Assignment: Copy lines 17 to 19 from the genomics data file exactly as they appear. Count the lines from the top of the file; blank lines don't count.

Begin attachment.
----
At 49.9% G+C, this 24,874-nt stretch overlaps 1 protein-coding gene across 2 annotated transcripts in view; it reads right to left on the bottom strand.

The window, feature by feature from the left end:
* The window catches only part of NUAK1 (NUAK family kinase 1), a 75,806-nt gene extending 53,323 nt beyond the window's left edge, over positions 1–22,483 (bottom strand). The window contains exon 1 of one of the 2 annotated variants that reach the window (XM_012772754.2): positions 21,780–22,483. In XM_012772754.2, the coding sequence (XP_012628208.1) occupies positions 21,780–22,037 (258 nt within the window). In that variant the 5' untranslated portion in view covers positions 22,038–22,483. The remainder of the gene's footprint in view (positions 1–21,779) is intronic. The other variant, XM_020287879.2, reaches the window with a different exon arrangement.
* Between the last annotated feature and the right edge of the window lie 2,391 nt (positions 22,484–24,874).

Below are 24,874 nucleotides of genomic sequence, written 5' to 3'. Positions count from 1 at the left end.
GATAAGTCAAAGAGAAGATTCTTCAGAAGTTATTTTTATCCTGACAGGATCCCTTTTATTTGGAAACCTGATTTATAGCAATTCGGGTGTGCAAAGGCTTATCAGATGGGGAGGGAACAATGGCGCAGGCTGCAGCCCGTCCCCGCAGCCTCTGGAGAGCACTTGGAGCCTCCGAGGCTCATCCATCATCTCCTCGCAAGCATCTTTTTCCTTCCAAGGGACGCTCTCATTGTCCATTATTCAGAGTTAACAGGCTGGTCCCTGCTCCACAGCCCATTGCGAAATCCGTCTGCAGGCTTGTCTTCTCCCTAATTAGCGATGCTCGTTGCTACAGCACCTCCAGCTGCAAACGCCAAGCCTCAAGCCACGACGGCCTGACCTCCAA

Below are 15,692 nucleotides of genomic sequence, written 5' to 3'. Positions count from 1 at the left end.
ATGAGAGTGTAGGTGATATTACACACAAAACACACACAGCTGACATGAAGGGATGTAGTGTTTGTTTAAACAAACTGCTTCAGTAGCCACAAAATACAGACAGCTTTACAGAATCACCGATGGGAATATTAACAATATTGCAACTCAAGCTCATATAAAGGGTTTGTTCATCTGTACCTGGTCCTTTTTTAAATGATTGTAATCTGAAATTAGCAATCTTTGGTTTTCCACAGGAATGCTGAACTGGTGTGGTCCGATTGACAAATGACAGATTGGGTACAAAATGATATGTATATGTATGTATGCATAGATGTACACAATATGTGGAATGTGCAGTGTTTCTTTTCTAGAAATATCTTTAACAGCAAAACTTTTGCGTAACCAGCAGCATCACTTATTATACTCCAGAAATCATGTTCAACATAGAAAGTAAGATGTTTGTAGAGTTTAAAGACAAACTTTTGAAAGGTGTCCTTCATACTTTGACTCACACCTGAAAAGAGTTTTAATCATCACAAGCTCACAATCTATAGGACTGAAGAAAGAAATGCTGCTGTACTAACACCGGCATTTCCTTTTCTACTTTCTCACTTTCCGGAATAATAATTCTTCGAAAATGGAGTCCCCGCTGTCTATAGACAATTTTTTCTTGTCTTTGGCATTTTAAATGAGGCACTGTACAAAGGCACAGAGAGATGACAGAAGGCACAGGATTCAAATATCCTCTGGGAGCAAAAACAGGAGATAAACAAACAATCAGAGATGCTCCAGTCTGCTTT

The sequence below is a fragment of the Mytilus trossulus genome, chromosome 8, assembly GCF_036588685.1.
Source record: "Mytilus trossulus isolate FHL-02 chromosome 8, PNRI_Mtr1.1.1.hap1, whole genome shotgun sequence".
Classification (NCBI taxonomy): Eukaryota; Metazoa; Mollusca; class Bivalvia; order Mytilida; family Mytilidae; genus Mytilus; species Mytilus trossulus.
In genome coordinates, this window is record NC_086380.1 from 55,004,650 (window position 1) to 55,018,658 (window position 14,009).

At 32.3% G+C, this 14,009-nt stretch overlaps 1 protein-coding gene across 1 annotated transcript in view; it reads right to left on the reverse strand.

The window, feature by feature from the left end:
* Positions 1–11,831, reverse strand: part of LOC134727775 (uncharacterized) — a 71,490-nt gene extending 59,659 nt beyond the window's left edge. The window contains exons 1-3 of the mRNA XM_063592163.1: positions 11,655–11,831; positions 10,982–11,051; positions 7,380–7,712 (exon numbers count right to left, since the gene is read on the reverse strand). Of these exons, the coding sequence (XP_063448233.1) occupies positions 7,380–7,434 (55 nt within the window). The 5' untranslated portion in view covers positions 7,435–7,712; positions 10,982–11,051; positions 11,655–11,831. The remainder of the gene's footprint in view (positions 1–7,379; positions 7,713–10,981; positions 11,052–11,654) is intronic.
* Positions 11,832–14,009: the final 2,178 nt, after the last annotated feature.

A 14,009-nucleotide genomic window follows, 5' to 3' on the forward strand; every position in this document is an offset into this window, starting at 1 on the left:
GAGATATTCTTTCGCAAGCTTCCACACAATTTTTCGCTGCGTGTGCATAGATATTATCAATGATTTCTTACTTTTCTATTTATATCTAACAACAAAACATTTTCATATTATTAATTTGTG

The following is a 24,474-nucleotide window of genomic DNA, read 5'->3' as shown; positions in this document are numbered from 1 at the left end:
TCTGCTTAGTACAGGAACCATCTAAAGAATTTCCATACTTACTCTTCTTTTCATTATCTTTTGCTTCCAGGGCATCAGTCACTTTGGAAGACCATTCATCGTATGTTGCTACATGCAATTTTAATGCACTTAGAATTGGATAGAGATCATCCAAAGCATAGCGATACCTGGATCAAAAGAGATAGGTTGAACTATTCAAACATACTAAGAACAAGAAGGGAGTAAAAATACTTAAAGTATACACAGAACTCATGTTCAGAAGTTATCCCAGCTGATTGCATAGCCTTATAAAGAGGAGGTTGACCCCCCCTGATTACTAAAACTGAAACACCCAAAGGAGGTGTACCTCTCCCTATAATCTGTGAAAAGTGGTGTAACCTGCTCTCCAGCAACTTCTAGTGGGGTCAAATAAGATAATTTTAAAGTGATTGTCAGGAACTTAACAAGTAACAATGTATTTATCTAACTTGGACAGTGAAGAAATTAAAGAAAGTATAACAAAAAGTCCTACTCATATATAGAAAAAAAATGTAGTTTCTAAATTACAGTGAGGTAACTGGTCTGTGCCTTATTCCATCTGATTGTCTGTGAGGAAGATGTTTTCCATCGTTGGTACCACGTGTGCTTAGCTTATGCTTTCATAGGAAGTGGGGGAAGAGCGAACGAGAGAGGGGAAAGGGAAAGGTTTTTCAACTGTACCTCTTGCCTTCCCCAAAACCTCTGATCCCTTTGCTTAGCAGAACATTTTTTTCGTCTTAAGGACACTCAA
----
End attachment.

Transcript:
A 14,009-nucleotide genomic window follows, 5' to 3' on the forward strand; every position in this document is an offset into this window, starting at 1 on the left:
GAGATATTCTTTCGCAAGCTTCCACACAATTTTTCGCTGCGTGTGCATAGATATTATCAATGATTTCTTACTTTTCTATTTATATCTAACAACAAAACATTTTCATATTATTAATTTGTG

The following is a 24,474-nucleotide window of genomic DNA, read 5'->3' as shown; positions in this document are numbered from 1 at the left end: